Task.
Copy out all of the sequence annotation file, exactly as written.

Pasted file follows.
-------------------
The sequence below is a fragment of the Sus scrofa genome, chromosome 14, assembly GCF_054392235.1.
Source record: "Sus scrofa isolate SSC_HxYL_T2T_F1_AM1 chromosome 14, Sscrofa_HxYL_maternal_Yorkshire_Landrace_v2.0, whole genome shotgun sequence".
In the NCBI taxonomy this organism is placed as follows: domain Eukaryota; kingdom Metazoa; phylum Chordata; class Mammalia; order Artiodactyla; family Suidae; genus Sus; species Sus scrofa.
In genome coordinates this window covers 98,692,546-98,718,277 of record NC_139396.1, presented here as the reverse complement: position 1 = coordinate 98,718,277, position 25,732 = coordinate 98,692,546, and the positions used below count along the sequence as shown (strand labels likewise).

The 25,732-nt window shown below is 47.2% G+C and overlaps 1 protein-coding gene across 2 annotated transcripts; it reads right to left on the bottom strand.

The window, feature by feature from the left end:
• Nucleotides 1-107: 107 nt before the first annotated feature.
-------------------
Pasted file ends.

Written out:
The sequence below is a fragment of the Sus scrofa genome, chromosome 14, assembly GCF_054392235.1.
Source record: "Sus scrofa isolate SSC_HxYL_T2T_F1_AM1 chromosome 14, Sscrofa_HxYL_maternal_Yorkshire_Landrace_v2.0, whole genome shotgun sequence".
In the NCBI taxonomy this organism is placed as follows: domain Eukaryota; kingdom Metazoa; phylum Chordata; class Mammalia; order Artiodactyla; family Suidae; genus Sus; species Sus scrofa.
In genome coordinates this window covers 98,692,546-98,718,277 of record NC_139396.1, presented here as the reverse complement: position 1 = coordinate 98,718,277, position 25,732 = coordinate 98,692,546, and the positions used below count along the sequence as shown (strand labels likewise).

The 25,732-nt window shown below is 47.2% G+C and overlaps 1 protein-coding gene across 2 annotated transcripts; it reads right to left on the bottom strand.

The window, feature by feature from the left end:
• Nucleotides 1-107: 107 nt before the first annotated feature.